NEW DELHI: The Rs 25,000-crore food and beverage market seems piping hot for Indian brands. And the table looks set for a new crop of homegrown players to take on the global biggies in the eating-out arena. At least 12-15 new Indian brands, across formats, are opening shops to compete with McDonald’s, Pizza Hut, KFC, Domino’s Pizza. Savour this: Lite Bites—the Amit Burman and PVR Cinemas JV—is rolling out Asia 7 and Fresc Co to add to its existing platter of Street Foods of India (SFI), Punjab Grill and Bakers Street.
Similarly, RHW Management—promoter of The Great Kabab Factory (TGKF) and Superstars—will launch two new brands, Chinese and Italian, by the next year. That apart, the Rs 7000-crore Alchemist Group is also investing Rs 1,300 crore in its F&B foray. It has recently launched its chain of quick-service restaurant (QSR), Republic of Chicken (ROC), and plans to start brands of fine-dining restaurants of varied cuisine.
The reason for such fervent activity by Indian players in eating-out space is not far to seek. With margins as high as 30% in the restaurant business, according to experts, the industry looks mouthwatering enough. Besides new launches in the pipeline, several players are expanding aggressively. “Local brands have an edge over international players as they understand the market well,” says TGKF and Superstars (RHW Hotel Management) director (brand development) Ashna Kapur. “Even home-delivery market is something that local players can tap more easily.”
RHW plans to add eight new outlets of TGKF to its tally of nine by the year-end. Adds SFI and Punjab Grill MD Zorawar Kalra: “We understand Indian psyche better and have selected menu according to that. At some places we do more business than international competitors as we offer food at affordable prices.”
However, some are conscious that to compete with foreign brands even on the home turf is not going to be a cakewalk, especially when eating-out market is highly competitive. “Funding is still an issue for Indian players as compared to foreign biggies, who have deep pocket and spend lavishly on sales, branding and marketing activities,” says Kwality Group ED Dhruv Lamba. The company owns brands such as Chopsticks, Kwality Express and Bread & More, and plans to double the number of outlets from the current 49.
However, MNC food chains don’t see the development as a big challenge. While KFC India director (marketing) Unnat Verma dismisses any likely competition from Indian brands, some like Pizza Hut marketing head Anup Jain feel that the market is roomier than it seems: “International brands really attract Indians,” he says. “But in India, only 35% urbanites eat out once in three months. Considering this, there is a huge market with room for everyone.”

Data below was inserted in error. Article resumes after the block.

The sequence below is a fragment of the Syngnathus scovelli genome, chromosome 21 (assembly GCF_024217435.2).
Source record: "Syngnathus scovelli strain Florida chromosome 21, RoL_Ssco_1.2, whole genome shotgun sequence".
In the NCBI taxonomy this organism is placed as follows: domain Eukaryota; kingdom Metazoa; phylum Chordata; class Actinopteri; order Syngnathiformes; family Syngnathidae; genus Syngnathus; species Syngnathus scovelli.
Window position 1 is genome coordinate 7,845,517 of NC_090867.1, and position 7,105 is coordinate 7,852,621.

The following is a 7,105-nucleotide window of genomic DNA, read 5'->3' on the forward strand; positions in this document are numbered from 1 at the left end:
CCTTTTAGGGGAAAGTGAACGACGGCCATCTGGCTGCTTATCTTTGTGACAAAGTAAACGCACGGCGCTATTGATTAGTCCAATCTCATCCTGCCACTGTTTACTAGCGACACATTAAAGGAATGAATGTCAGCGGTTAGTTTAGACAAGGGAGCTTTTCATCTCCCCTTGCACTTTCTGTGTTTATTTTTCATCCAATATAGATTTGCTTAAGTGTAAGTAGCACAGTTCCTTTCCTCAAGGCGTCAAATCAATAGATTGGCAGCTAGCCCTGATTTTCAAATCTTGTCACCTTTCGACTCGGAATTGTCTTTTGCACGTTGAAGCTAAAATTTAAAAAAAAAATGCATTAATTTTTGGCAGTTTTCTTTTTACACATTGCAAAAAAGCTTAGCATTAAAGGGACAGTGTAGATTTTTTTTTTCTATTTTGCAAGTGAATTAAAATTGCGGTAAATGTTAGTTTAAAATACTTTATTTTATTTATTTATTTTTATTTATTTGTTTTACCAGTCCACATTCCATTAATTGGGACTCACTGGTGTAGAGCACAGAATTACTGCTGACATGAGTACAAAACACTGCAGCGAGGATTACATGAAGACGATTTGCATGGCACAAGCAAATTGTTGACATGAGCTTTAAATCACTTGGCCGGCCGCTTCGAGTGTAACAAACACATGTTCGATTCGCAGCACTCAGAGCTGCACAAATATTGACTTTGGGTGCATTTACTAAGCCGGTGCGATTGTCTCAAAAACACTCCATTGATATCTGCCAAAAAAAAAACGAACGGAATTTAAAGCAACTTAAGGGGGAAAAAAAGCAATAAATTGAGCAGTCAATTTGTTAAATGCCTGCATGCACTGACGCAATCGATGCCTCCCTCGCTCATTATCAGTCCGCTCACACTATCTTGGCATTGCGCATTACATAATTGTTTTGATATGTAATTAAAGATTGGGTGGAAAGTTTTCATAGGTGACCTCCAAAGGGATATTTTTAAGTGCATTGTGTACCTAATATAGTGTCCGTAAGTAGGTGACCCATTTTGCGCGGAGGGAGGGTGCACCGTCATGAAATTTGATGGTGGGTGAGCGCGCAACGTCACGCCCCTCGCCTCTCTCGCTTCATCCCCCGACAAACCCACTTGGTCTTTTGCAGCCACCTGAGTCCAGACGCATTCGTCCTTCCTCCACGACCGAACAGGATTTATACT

Nevertheless, global majors have their own expansion plans at work. Yum International’s Pizza Hut plans to double its outlets from the present 138, in the next five years. Similarly, KFC plans to increase its touch points in India from currently 35 to 100 by 2010. The company has earmarked an investment of Rs 130 crore that will be partly borne by its franchisees.
Meanwhile, the established Indian brands are confident of their chances in an increasingly competitive space. “We are the oldest in this space in India and have seen changing market conditions, consumer tastes and profiles,” feels Nirula’s marketing head Sudipta Sengupta. “Also, the fact that we are closely connected to consumers will help us gain an edge over others.” Nirula’s will be spending over Rs 90 crore to take its outlet count to 200 by 2010.
While most upmarket streets are dominated by the presence of international players, food courts in malls have given some visibility to local players at lower rentals. But to get higher footfalls, Indian brands are eyeing transit points and unconventional set-ups such as hospitals. So if Kwality is present in Fortis and Apollo, besides other hospitals, RHW Management and Lite Bites are in talks with airport and railway authorities to set up shop.
6 months ago